After he stopped working at defendant's business, plaintiff looked for other employment. He testified, for example, that he applied for more than twelve office manager positions in Michigan. He sought office manager jobs from "[a] dozen at least" other employers in Florida after moving there. At the time of trial, plaintiff was still looking for a position with companies like the defendant.

Plaintiff's wife corroborated this testimony, stating that she and plaintiff prepared his resume and contacted "between twenty-five and thirty" companies in Florida seeking employment for plaintiff in his field. She testified that plaintiff was applying for the same type of office manager position that he had held with defendant in Michigan and that at the time of trial plaintiff was still seeking employment in Florida.

The Court of Appeals succinctly characterized plaintiff's claim, and he does not now dispute it, that

if he had any disability at all, it was an inability to continue to work for Herman Wilson with Carolyn Wilkerson as office manager. Plaintiff claims that he could do the same managerial work he had been doing for Retool Industries, provided his job environment excluded Carolyn Wilkerson as co-worker and Herman Wilson as employer. [198 Mich.App. 702, 705; 499 N.W.2d 453 (1993).]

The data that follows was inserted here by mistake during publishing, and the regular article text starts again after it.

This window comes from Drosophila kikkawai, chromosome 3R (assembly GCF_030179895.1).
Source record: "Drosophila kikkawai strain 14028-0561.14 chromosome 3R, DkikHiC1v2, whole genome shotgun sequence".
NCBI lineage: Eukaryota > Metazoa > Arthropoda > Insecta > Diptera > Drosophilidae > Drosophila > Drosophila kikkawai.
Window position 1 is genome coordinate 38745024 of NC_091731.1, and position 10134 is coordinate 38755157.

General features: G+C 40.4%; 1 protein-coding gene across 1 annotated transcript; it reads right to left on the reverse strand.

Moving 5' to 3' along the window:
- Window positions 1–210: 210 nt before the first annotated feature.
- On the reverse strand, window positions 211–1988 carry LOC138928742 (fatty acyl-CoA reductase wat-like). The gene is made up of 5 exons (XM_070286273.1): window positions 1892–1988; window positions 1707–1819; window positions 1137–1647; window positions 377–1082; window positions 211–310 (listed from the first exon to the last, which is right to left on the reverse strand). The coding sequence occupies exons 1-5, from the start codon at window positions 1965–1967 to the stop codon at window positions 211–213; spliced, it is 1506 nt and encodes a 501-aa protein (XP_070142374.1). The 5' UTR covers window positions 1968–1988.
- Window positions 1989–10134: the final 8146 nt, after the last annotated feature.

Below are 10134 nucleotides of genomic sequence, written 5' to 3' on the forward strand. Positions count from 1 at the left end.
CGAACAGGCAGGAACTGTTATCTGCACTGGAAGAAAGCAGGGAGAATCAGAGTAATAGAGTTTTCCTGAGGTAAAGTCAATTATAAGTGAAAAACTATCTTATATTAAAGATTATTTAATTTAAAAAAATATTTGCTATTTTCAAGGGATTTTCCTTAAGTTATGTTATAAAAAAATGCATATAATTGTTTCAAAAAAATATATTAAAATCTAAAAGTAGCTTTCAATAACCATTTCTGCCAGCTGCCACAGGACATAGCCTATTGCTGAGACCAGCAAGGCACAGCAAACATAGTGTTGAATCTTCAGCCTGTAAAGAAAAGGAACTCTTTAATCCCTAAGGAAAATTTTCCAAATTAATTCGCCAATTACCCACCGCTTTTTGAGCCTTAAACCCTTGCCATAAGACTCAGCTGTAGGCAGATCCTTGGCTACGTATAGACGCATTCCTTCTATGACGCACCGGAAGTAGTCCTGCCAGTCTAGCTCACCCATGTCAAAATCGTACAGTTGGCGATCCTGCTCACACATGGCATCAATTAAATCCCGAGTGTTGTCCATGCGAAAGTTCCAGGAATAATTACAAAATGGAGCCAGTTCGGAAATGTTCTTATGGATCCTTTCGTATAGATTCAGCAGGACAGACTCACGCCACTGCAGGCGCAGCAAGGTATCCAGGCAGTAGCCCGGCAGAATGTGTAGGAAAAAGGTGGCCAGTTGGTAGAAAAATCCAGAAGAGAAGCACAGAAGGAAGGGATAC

By virtue of plaintiff's acceptance of unemployment benefits from the MESC, plaintiff averred that he met the condition precedent to the receipt of those benefits, namely, that he was "able and available to perform suitable full-time work [for which he] is qualified to perform by past experience or training...." MCL 421.28(1)(c); MSA 17.530(1)(c). Plaintiff prevailed in this regard following a contested hearing. Yet given the factual background, plaintiff subsequently convinced the WCAB that he was totally disabled in his "general field" of employment. MCL 418.301(4); MSA 17.237(301)(4).

This is not a situation in which partial disability has been alleged, or even in which the possibility of some physical capacity for work is thwarted by the inability to get a job for physical reasons, as described by Larson, supra. The present facts are likewise distinguishable from Henry v Ford Motor Co, supra. In Henry, the injured plaintiff was given favored work and was then laid off. He applied for unemployment benefits. The Court recognized that "one permanently disabled to continue the work that he was engaged in when the accident occurred may nevertheless be able to do some light work of a different nature than that in which he was previously engaged." Id., p 538. The Court found no paradox:

The finding that the employee is totally disabled so far as returning to his pre-injury work is not necessarily inconsistent with a finding that he is able to do, and is available for, the favored or rehabilitating work, so long as he still is in the labor market despite the injury. [Id., p 540.]